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Carolyn Hax: You are not bound to secrecy about your father’s abuse

(Nick Galifianakis for The Washington Post)

Dear Carolyn: Though my father has been dead for many years, he is still remembered by many in our community as an outstanding and well-loved citizen.

Behind the closed doors of our home, he was an unrelentingly cruel and abusive man, a secret we were all commanded to keep.

Now, as I still wrestle with the emotional and psychological scars of those years, I encounter people in the community who rave to me about what a wonderful man my father was. I feel that by explaining what really happened in my childhood, I might clarify behavioral incidents from my past and set the story straight; however, I am reluctant to blow up my family's history with those who are only trying to make pleasant conversation.

Long after these conversations I am haunted by childhood memories of "keeping the family secret," which triggers vivid and depressing memories of past trauma. What should I do?

— Anonymous

Anonymous: I am so sorry this happened to you.

I am also sorry you had to deal with the “chaser” as well, the forced secrecy that denied you an opportunity to get help, free yourself, expose the rot in the pillar.

If I read you correctly, then you do understand you’re under no obligation to remain silent now. That’s good.

But I’m not sure you’re as beholden to the only-trying-to-make-pleasant-conversation set as you seem to believe.

We’d all do well not to dump our life stories on people just because they tossed off a polite, “How are you?” I’m with you there.

These pleasant conversationalists are referring specifically to your father, though, opening that door — and they are harboring false impressions of him. While there is nothing inherently wrong with leaving those impressions intact of a man who can’t do any new harm, remaining silent plainly isn’t working for you.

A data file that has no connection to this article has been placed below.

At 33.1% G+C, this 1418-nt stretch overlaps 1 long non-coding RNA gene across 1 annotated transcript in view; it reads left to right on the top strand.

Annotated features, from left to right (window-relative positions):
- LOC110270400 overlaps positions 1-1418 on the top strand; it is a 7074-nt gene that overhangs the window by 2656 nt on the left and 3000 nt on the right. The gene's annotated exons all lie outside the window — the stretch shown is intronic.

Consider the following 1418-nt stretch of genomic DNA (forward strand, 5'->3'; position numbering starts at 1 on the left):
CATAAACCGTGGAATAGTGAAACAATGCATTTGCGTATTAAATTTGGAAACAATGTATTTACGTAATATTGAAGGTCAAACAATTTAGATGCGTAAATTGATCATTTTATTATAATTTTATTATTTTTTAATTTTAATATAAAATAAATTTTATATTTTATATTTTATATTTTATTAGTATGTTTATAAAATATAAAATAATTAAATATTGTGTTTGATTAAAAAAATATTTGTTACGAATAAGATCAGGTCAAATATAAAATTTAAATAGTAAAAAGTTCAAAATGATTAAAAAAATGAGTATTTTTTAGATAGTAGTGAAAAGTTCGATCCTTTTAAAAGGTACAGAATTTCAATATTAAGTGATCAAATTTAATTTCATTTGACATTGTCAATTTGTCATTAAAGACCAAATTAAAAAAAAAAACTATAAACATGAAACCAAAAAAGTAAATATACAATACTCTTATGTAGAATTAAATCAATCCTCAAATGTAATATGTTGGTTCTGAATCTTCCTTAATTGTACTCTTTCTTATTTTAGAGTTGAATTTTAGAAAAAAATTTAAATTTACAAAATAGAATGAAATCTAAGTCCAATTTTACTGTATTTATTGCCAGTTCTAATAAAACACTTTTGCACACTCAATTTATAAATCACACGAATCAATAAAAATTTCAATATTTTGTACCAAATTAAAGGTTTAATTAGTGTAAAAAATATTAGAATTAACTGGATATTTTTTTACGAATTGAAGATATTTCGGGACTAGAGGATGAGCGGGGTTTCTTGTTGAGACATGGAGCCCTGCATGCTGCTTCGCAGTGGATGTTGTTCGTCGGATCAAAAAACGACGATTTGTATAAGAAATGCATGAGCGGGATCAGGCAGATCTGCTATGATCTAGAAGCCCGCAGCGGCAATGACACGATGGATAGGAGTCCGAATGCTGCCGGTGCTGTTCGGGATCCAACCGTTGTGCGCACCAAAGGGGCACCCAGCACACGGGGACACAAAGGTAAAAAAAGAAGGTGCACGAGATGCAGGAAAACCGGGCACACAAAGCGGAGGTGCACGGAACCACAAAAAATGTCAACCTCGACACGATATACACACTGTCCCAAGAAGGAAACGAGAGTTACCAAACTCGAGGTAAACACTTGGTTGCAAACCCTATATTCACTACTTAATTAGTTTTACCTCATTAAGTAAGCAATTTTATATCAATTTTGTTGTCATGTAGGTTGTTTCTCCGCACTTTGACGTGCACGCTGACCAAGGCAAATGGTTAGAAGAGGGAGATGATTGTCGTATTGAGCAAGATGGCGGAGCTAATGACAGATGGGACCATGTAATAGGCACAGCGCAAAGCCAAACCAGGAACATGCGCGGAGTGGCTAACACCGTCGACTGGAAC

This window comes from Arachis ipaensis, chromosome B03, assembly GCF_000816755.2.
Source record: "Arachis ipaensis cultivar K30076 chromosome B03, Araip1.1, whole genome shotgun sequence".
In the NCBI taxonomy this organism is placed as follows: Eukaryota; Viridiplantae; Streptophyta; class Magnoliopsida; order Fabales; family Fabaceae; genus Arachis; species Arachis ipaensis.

And I could argue that correcting the record about your father fits into a larger, culturally sensible reckoning with the idea of airbrushing our “heroes.” It’s one thing to look the other way at routine human frailty — that’s fair, if needless and simplistic. But hiding monsters is toxic. Who else, we should ask, was on the wrong end of your father’s actions? Who else is suffering silently as you are through the hosannas of the misinformed?

Who learned things from him that are best unlearned, even now?

Add all those up, and you have enough to support as much of a paternal-bubble-bursting as you feel like taking on. “Yes, he turned his best face to the community”; “Not as wonderful as he appeared, unfortunately”; “Behind closed doors, he was abusive to us”; [your version here] — after reading your audience and your stomach for waves.

Or you say nothing, if you conclude it’s not worth taking it on. Sometimes just knowing you can speak up — knowing you’ve given yourself that permission — can be enough to settle angry ghosts, and make superfluous the actual speaking-up part. You don’t mention having sought therapy; it’s not only helpful in dealing with trauma, but also as an incremental step toward speaking out.

Regardless: There is nothing, no one and no social convention to muzzle you now. Say what you want, to the extent you want, when you want and only if you want. He blew up your family history. Not you.